Borough President Vito Fossella announced that he is continuing the brushfire permit program, in collaboration with the Department of Environmental Conservation, which will allow residents in several Staten Island neighborhoods to create a firebreak around their homes.
“This is really all about safety and protecting the homeowners and the firefighters,” said Borough President Fossella during a press conference in South Beach with Council Member David Carr and FDNY Deputy Chief Brian Gorman. “Throughout Staten Island’s history, we’ve had some severe brush fires and one of the reasons is nature -- the phragmites you see here. So, years ago, what we started doing was allowing homeowners to obtain a permit to take care of these phragmites to basically prevent the fire from occurring or to prevent the damage. It’s one of those things where we’re working with nature, not against nature.”
Phragmites, an invasive species of vegetation, are prevalent across the borough, but the neighborhoods of Great Kills, Oakwood Beach, New Dorp Beach, Ocean Breeze, and South Beach have a particularly high rate of this vegetation growing directly next to private homes. Phragmites in dry seasons are fuel for brush fires and pose a hazard to surrounding properties.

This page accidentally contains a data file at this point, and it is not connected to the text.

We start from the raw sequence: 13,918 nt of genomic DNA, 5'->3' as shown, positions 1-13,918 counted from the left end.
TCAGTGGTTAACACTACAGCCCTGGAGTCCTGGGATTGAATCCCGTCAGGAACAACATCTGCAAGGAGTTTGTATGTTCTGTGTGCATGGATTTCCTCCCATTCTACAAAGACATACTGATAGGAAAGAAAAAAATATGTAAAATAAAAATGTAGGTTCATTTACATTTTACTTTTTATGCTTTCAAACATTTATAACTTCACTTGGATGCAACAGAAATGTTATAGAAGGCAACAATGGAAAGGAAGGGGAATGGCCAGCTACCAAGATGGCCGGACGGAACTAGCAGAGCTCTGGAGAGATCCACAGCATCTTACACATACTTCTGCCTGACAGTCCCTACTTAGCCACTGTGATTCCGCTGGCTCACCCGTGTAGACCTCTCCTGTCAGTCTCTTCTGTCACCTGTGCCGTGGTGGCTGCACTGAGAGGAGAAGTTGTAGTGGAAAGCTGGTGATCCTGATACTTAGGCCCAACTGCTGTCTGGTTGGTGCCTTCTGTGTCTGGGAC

“Since this program has been implemented, not one five-alarm fire has started and we have not lost one home to a brushfire,” said Borough President Fossella.
FDNY Deputy Chief Gorman said the program makes it safer for firefighters.
“We operate on risk versus reward and when a home is endangered our risk goes up because the firefighters are going to take a lot more chances,” said FDNY Chief Gorman. “So, when you apply for these permits, it helps significantly. This is our busy time of year for brushfires. We run five brushfire units every day and it’s very impactful when you can cut down the risk for the Fire Department. We appreciate it.”
Residents living in Great Kills, Oakwood Beach, New Dorp Beach, Ocean Breeze, and South Beach can apply for the permit on the Borough Hall website, by email, or by fax at 718-816-2060.